Former Coca-Cola Employees from Cincinnati Bottling Works Plant Risk Mesothelioma
Up until the 1980s asbestos materials were regularly used in thousands of manufacturing facilities across the country, injuring countless employees, and causing deadly illnesses like lung cancer, asbestosis and mesothelioma. The Coca-Cola Company Bottling Works in Cincinnati is one example of a workplace that had asbestos throughout the buildings, and for many years employees may have been in danger of breathing in toxic asbestos fibers.
The Coca-Cola Company has faced several lawsuits in the past from former employees in Ohio and throughout the nation, who have made asbestos exposure claims. Coca-Cola employees may have been exposed to the fibers from asbestos, which can become lodged in the lungs, and may cause permanent damage, and in some cases, deadly tumors. Inhaling asbestos fibers has been proven to directly cause lung cancer and other disorders, including mesothelioma.
Nearly any former worker at the Coca-Cola Bottling Works in Cincinnati could be at risk of developing serious health issues, including asbestosis, lung cancer, and mesothelioma.
Joe Lyon is a highly-rated Cincinnati, Ohio personal injury lawyer representing plaintiffs nationwide in a wide variety of toxic tort and mesothelioma claims.
Asbestos Remains a Serious Concern for Many American Workers
According to the U.S. Centers for Disease Control and Prevention (CDC), and the Agency for Toxic Substances and Disease Registry, significant occupational exposure to asbestos in the past significantly increases the risk of lung cancer and mesothelioma. The CDC classifies asbestos as a cancer-causing agent.
Even though today asbestos is not often used, thousands of new cases of Mesothelioma are diagnosed each year in the U.S., according to the American Cancer Society. The CDC has reported that the annual number of mesothelioma deaths has increased in recent years, reflecting the extensive use of asbestos in workplaces in the past.
A substantial amount of asbestos materials remains in older buildings like the Coca-Cola Bottling Works in Cincinnati. The Cincinnati Coca-Cola Bottling Works building was built in the late 1930s, an era when asbestos was used in many manufacturing applications, and throughout facilities as insulation in boiler rooms, piping and several other areas.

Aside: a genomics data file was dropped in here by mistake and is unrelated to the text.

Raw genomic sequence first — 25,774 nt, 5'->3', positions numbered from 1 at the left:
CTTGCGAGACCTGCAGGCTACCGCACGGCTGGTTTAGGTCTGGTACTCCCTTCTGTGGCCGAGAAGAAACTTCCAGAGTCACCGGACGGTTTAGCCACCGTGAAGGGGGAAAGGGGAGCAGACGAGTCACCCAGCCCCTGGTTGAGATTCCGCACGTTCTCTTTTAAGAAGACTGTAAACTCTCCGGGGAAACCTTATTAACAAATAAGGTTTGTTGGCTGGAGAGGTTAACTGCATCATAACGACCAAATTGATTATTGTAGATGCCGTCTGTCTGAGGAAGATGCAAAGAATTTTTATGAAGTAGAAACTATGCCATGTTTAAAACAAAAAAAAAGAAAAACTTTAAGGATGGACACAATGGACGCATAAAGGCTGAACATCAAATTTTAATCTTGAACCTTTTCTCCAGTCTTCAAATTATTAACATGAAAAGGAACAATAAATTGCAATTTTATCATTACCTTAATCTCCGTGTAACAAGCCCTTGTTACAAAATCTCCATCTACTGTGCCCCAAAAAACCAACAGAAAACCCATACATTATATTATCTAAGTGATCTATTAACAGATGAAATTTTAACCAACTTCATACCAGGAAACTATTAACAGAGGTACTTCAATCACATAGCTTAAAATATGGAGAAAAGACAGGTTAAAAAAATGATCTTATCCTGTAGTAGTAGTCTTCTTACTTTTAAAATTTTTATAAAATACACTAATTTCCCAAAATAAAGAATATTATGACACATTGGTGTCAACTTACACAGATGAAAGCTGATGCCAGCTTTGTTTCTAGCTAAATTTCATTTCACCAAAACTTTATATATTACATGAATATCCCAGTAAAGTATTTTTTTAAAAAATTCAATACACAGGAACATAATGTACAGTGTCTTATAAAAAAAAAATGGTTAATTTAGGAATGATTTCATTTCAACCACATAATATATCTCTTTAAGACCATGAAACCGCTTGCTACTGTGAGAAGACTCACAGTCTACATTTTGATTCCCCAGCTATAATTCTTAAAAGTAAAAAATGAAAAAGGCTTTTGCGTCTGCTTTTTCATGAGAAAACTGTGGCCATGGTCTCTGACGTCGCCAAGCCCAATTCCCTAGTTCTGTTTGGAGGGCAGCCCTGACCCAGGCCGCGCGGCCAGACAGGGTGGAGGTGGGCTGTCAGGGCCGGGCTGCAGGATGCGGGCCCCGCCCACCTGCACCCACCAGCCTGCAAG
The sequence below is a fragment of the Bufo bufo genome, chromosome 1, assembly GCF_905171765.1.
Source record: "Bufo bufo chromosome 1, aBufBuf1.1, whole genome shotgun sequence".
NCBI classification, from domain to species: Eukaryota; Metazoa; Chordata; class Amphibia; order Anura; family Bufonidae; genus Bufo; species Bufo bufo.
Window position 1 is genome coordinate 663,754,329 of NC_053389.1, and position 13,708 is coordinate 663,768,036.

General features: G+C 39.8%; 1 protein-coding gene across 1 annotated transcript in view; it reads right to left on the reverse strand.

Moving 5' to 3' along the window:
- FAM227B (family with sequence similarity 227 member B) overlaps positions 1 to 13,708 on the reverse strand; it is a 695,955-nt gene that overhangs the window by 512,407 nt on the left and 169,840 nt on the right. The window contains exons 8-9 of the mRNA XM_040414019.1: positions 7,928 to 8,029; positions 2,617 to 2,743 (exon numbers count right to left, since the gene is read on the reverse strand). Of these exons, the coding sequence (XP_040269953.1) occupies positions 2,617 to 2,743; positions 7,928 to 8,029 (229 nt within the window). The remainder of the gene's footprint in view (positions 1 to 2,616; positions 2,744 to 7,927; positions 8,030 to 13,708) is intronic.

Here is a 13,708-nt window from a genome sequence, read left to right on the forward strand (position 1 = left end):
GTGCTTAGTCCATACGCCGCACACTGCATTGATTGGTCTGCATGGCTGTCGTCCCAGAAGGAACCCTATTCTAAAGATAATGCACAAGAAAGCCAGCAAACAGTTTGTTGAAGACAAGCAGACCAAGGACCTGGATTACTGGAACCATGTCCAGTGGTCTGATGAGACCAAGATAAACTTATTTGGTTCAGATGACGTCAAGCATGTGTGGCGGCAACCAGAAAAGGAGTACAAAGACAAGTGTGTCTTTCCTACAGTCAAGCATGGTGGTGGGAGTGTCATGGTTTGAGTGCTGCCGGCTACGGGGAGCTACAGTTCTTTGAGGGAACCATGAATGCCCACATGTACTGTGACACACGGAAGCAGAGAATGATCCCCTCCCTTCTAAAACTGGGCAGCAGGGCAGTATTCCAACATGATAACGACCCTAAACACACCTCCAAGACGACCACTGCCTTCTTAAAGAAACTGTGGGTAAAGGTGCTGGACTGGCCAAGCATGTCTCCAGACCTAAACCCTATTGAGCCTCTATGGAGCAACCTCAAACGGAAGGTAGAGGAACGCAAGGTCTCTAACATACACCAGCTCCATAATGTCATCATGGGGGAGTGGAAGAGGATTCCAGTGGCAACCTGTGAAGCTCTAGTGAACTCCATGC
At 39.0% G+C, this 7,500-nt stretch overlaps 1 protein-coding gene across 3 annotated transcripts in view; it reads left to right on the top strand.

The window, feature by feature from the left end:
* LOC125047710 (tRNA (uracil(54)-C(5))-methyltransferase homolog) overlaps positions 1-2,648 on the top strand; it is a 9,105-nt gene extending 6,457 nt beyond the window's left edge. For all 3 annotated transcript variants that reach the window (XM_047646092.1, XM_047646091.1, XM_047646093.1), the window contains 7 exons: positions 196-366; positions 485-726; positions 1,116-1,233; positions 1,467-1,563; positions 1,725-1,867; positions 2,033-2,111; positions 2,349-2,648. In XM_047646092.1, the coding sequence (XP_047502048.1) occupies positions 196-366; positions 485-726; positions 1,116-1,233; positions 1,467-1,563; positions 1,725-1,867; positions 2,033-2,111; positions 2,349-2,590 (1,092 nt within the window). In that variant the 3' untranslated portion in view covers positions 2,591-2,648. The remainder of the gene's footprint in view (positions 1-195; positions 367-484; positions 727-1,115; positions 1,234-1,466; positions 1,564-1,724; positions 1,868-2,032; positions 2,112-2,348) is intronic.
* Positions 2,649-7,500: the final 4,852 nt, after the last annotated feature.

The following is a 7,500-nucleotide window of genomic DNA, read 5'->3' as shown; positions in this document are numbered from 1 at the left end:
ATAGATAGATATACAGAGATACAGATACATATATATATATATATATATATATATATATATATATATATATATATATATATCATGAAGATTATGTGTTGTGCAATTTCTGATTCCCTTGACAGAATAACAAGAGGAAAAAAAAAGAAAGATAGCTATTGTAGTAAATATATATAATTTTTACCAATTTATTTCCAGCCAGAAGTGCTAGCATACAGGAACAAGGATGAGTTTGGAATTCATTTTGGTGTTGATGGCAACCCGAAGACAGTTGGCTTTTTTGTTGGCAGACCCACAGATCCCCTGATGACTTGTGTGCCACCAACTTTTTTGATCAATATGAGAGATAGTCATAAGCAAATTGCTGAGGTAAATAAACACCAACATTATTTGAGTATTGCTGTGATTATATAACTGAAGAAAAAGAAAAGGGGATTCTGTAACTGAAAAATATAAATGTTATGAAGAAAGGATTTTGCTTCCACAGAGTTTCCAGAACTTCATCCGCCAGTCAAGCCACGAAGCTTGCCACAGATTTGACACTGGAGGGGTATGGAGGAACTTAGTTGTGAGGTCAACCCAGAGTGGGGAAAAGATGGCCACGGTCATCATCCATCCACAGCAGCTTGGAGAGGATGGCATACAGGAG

Bottling Works Workers at Risk for Mesothelioma
For many decades, millions of American workers were exposed to asbestos at work sites like the Cincinnati Coca-Cola Bottling Works Company. Workers who later develop mesothelioma are usually exposed to asbestos on a regular basis, however even a short exposure to toxic asbestos materials can cause irreparable damage to the lungs and develop into deadly diseases like lung cancer, asbestosis and mesothelioma.
Evidence from the World Health Organization suggests there is no safe level of asbestos exposure. Researchers have reported asbestos-related diseases in individuals with only brief exposures, and even in family members who were exposed only by fibers brought home from the workplace. This secondary risk is thought to derive from asbestos fibers stuck to the clothing and body of workers.
Primary Cause and Symptoms of Asbestos-Related Illness
Breathing asbestos fibers into the lungs damages the neighboring tissue. This often can lead to the development of asbestosis, lung cancer and mesothelioma. According to the US Agency for Toxic Substances and Disease Registry, most cases of mesothelioma are diagnosed from 10 to 40 years after initial asbestos exposure.
Signs and symptoms of mesothelioma can vary, depending on where the cancer occurs. Various forms of mesothelioma can present with unclear symptoms. But by the time symptoms appear, the cancer is often advanced. Mesothelioma affects the tissue surrounding the lungs, causing symptoms that may include:
• Chest pain
• Painful coughing
• Shortness of breath
• Unusual lumps of tissue on chest
• Abdominal swelling
According to the National Cancer Institute, the following factors determine how asbestos exposure may affect an individual:
• Dose of exposure
• Duration of exposure
• Size, shape, and chemical makeup of the asbestos fibers
• Source of the exposure
• Individual risk factors, such as smoking and pre-existing lung disease
Legal Representation for Coca-Cola Employees
If you or a loved one has been among Coca-Cola Employees and suffered an asbestos-related illness after working at the Coca-Cola Bottling Works in Cincinnati, and have questions about the legal remedies available to improve quality of life and medical care in Ohio, contact The Lyon Firm at (800) 513-2403. You will speak directly with Mr. Lyon, and he will help you answer these critical questions.